Touchdown should occur at 1.7 miles per hour.
VEHICLE: A car-sized robotic rover with six wheels, nicknamed Curiosity. It weighs about one ton (900 kilograms) and cost $2.5 billion. The concept first emerged in 2000 and was developed at NASA's Jet Propulsion Laboratory in Pasadena, CA.
TOOLKIT: Ten instrument-based science investigations are on board:
1) Mast camera (MASTCAM) contains two megapixel color cameras that act as the left and right eye of the rover, and are capable of returning stills, video and 3D images.
2) Chemistry and Camera (CHEMCAM) is a rock-vaporizing laser and telescope combination that can target a rock 23 feet (seven meters) away, burn it and analyze the light that emerges to identify the chemical elements inside.
3) Alpha Particle X-Ray Spectrometer (APXS) is on the robotic arm and can identify chemical elements in rocks and soil.
4) Mars Hand Lens Imager (MAHLI) is a color camera on the end of the robotic arm for use in getting closeups of the ground or wider scenes of the landscape.
5) Chemistry and Mineralogy (CheMin) analyzes powdered rock and soils with X-ray diffraction.
6) Sample Analysis at Mars (SAM) has three tools to check for carbon-based compounds that are the building blocks for life, examine the chemical state of other elements important for life and search for clues about planetary changes.
7) Rover Environmental Monitoring Station (REMS) records daily and seasonal changes in the weather on Mars.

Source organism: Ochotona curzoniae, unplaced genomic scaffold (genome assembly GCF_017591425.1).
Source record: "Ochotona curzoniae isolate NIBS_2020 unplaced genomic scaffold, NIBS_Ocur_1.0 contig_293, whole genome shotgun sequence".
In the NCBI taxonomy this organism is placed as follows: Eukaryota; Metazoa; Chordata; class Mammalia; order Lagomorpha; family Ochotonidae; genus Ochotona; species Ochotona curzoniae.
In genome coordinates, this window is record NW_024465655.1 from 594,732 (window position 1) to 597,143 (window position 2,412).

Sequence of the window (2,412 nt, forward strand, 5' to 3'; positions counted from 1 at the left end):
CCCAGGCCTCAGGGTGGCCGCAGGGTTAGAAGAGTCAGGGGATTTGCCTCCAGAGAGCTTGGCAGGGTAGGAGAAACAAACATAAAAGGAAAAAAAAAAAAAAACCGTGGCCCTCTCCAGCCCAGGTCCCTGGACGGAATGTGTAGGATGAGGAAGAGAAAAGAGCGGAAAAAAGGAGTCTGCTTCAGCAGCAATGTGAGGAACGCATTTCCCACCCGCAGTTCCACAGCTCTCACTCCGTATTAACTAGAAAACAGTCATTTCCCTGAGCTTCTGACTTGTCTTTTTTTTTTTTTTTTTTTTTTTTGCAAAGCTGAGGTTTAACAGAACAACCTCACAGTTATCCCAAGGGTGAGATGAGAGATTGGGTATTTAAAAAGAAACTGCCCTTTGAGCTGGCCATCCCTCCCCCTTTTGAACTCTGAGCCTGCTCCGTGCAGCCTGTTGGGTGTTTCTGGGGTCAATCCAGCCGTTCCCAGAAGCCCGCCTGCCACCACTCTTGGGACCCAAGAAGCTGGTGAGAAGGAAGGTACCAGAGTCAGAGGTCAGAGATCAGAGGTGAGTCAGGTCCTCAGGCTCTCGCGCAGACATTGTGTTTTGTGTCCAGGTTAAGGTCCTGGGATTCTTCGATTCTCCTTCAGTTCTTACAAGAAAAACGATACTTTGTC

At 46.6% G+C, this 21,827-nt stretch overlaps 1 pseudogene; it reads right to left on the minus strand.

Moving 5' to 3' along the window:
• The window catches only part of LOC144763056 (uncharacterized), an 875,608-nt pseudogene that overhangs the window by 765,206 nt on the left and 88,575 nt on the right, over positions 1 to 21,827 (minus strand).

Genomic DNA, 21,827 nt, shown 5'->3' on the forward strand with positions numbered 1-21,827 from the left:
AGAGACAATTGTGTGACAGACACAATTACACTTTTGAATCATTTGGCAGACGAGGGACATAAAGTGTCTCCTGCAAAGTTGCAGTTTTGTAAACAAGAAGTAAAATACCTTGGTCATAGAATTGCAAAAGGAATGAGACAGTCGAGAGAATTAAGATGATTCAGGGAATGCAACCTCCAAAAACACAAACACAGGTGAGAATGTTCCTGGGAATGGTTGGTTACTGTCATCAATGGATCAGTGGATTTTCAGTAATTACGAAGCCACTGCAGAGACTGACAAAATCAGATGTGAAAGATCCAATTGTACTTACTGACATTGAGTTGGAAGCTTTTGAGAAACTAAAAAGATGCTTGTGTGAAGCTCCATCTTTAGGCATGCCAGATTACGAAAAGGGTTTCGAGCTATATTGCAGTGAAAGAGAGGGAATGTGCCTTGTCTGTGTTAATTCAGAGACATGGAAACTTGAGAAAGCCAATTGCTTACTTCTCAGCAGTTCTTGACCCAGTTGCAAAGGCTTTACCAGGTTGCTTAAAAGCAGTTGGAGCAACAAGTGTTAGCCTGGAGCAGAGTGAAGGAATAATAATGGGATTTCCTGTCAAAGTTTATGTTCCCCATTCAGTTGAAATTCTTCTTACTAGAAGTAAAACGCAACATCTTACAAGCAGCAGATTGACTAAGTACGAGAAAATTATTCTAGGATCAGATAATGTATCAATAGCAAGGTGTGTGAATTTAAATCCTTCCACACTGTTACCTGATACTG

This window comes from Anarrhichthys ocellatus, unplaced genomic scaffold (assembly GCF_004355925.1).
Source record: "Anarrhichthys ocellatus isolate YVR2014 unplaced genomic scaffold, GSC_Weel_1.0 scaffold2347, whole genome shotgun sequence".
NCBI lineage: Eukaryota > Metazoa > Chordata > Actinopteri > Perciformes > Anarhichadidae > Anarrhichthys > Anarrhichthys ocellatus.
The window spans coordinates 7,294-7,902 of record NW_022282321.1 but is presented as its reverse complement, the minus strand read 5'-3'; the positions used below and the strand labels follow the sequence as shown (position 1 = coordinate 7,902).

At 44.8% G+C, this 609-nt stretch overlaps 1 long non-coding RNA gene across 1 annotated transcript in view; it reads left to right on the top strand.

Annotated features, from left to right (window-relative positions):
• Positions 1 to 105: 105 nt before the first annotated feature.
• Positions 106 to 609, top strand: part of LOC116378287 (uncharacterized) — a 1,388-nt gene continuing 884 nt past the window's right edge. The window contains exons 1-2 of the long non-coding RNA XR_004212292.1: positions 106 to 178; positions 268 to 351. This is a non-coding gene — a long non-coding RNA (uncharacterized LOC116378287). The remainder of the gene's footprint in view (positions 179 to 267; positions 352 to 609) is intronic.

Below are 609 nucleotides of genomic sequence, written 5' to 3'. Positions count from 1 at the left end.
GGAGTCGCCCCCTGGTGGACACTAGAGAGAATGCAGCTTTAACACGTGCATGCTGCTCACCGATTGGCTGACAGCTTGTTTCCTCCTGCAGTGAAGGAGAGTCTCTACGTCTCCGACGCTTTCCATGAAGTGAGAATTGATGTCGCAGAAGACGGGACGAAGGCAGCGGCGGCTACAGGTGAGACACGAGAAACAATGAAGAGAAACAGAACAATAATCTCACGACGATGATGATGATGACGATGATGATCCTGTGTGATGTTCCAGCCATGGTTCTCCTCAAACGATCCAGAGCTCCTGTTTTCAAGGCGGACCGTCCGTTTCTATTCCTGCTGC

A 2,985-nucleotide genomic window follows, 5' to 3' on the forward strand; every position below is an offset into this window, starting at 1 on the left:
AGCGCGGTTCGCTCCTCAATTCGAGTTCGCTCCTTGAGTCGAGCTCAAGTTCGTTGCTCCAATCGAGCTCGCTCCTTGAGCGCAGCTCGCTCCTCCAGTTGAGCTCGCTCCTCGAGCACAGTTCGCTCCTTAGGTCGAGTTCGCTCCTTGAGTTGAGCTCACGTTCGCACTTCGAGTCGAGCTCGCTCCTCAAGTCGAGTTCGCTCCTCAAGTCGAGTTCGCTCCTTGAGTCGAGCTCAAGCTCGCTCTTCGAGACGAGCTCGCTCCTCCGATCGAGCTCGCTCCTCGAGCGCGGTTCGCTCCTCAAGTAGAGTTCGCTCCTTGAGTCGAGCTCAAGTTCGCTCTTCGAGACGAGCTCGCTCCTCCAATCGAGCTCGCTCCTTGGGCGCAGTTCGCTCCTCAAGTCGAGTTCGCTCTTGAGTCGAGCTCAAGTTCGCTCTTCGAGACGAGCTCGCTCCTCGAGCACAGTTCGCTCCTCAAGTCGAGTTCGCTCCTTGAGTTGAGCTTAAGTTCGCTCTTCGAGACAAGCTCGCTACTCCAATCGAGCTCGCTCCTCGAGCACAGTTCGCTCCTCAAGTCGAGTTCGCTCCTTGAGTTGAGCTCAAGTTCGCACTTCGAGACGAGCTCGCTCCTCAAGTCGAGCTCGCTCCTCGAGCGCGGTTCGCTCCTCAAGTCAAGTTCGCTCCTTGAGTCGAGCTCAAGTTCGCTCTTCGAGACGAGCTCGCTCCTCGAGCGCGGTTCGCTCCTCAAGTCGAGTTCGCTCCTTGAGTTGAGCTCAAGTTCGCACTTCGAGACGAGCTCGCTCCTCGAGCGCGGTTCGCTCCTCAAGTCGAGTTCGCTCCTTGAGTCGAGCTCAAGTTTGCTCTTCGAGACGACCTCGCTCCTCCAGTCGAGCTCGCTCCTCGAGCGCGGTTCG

8) Radiation Assessment Detector (RAD) monitors high energy atomic and subatomic particles from the sun that could pose a danger to astronauts if a human mission to Mars ever occurs.
9) Dynamic Albedo of Neutrons (DAN) can detect underground water beneath the rover at a distance of 20 inches (50 centimeters).
10) Mars Descent Imager (MARDI) records full-color video of the final few minutes of the rover's descent onto the Martian surface. A few images are expected back within days of the landing, but the full video may take longer.
EXPLORATION SITE: Gale Crater, a 96-mile wide crater that contains a three-mile high mountain, shaped like a broad mound so the six-wheeled rover can climb at least halfway up the site.
Mars landing 'unprecedented feat of technology': Obama
US President Barack Obama hailed early Monday the successful landing of the Mars Science Laboratory and Curiosity rover on the surface of the Red Planet, calling it "an unprecedented feat of technology."
"The successful landing of Curiosity -- the most sophisticated roving laboratory ever to land on another planet -- marks an unprecedented feat of technology that will stand as a point of national pride far into the future," Obama said in a statement.
The comments came after the US space agency NASA successfully landed the $2.5-billion rover on the surface of Mars.
A dusty image of the rover's wheel on the surface, taken from a rear camera on the vehicle, confirmed the arrival of the car-sized probe and its sophisticated toolkit designed to hunt for signs that life once existed there.
A second image arrived within seconds, showing the shadow of the rover on Mars.
Obama said the United States "made history" with the achievement.
"It proves that even the longest of odds are no match for our unique blend of ingenuity and determination," he said.
"And tonight's success reminds us that our preeminence -- not just in space, but here on Earth -- depends on continuing to invest wisely in the innovation, technology, and basic research that has always made our economy the envy of the world."